The next activity was a walk through the cloud forest at the top of the great divide. This forest was a true jungle, and remains shrouded in cloud most of the time (hence the name). It doesn't have to rain much, because the plants can get enough moisture just from the ever-present mist.
I managed to snap a photo of this little guy hiding in the trees, waiting for the people to leave so he could continue to build his nest. Her nest? I'm not sure what kind of bird it is, or whether it is a female or a male, but it was only about the size of a canary.
and some picture of ferns just opening:
Then in the afternoon we went walking through the jungle on the suspended bridges:
I hate these things, and I had to just look straight ahead and walk quickly to get across all nine of them. The bridges are various lengths and heights, but all of them were too high and too long for me. Of course, I can't claim credit for this shot from the middle of one of the bridges:
but the scenery was incredible, and the walk on land parts of the trail was worth daring the bridges. There were a lot of people ziplining, but the zipline is only about the challenge of flying through the air, and it isn't possible to see anything of the jungle, so it didn't appeal to me at all. I was walking along, thinking about the tragedy of the loss of rain forest, and how few animals we had seen on the trip so far, and a little gecko scurried across my path, as if to remind me that they were there, they just chose not to show themselves.
We returned to the hotel for lunch, and then went to shop in the tiny town of Monteverde for a few hours before dark. The town is very small, and just made up of a few small shops, some hotels and a bank, but the bank had armed security guards and a special entrance that trapped each person as they walked through the double doors. Our bank cards still didn't work, even though the bank looked sophisticated enough.
Angel Raphael came to the hotel after supper for some more dance lessons, but everyone was so tired that they all retired early.

Costa Rica day four

The next day we were up bright and early to go to Monteverde. Before we left, I snapped some pictures of these goofy turkey birds (I don't know what they are called). They were about the size of a turkey, and were eating the fruit of a tree outside our hotel room. They had a bright red wattle under their beaks, that glowed when the sun shone through.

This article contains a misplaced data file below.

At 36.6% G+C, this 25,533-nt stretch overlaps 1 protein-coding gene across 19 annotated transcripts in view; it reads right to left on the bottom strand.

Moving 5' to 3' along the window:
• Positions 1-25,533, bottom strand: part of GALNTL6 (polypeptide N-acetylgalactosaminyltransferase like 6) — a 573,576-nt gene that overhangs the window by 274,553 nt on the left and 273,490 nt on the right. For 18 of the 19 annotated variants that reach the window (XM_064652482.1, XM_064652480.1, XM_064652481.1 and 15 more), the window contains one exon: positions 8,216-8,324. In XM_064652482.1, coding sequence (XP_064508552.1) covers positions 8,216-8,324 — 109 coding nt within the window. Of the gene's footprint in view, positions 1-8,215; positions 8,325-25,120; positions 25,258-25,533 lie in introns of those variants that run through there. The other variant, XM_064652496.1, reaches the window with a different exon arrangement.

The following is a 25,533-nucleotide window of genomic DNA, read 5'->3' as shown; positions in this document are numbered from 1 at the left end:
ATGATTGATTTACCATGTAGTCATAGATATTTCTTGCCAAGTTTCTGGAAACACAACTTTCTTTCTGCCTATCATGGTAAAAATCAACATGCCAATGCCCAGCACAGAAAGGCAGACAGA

These beautiful flowers were also outside our door. The white parts are the flower and the yellow strings are the stamens.

We didn't get very far down the road when we stopped to let these little fellows cross the road:

They are called Coatimundi, but everyone calls them coatis (pronounced co ott ees). They were a bit curious, hoping we would feed them, but then they all toddled off after another bus and we resumed our trek.

We stopped again not too far down the road to help pull a small vehicle out of the ditch. It was quite dangerous to stop, because it is a classic way of highjacking a bus of tourists, but our Tour Director stood in the doorway of the bus until he was sure it was safe. Two scientists were out counting and collecting dead birds, and got themselves mired in the mud beside the road.

We tried pushing, but only succeeded in getting sprayed with mud. Carlos flagged down a passing taxi and borrowed a bit of rope which they tied to the tour bus, and used that to pull the car out of the ditch.

Our first planned stop of the day was at a small school.

There was only one teacher for the fifty kids in the community, and the school was very small and obviously poor. The teacher was away at a teacher's convention, but the kids and their parents wanted to enterain us anyway, in the hope of getting some donations so they could complete the construction of their gymnasium. They had the walls and floor but needed money for the roof. The kids danced some traditional dances, and some modern jazz dance, and were very proud of their routines.

The next planned activity was lunch and trail riding through the mountains. Before we started, a few of the more intrepid had a bit of a ride on this:

And then we got a lesson in horse dancing from Angel Raphael:

Some of the group had never ridden before, so the trail ride was exciting and scary, but for most of us it was just a nice peaceful ride through beautiful countryside.

When we arrived back from the trail ride, we all had a dance lesson, designed as a cool-down exercise to ease strained muscles, and leave everyone feeling happy and relaxed. It certainly did the trick.

A nice end to a long and exciting day.

From there, we headed off to the town of Monteverde, supper and bed.

April 8, 2008

Day three

We awoke in the morning to this incredible view of Arenal volcano:

The clouds didn't leave the peak of the volcano the entire time we in the vicinity, but we could frequently see red explosions and tumbling rocks raising dust and smoke.

We started our day with a trip into the small city of La Fortuna, to allow people to try to get money (which didn't work in most cases), and access to an internet cafe. Then we headed out to La Fortuna Falls for a swim. There is a hike down the side of a mountain to get to the water, which is helped a bit by the more than 370 steps - uneven, crumbling and treacherous steps that switchback across the very steep side of the mountain. Once at the bottom, the intrepid visitor is greeted by the incredible view of the waterfall:

and the opportunity to swim in the pristine cool water. We were warned to stay clear of swimming too close to the water, because the weight of the water coming down is deadly. There was a crowd there, and it was difficult to find a secluded area to swim, but we were so hot and tired after the climb down that it was worth the effort.

Then we had to face the climb back up.

In the afternoon we headed for Lake Arenal for a boat tour and a swim in the lake. The lake is man-made, and covers the remains of the town of Arenal, which was destroyed by the volcano in 1968. Apparently the church steeple can still be seen when the water level is low, but we didn't venture into that area of the lake to see if we could spot it. The lake is home to a wide variety of birds and mammals, including egrets and cormorants. I was very glad that I took my SLR camera, but I am still unhappy with the magnification of my zoom lense. I just can't get close enough to the wildlife to get a good shot without disturbing them.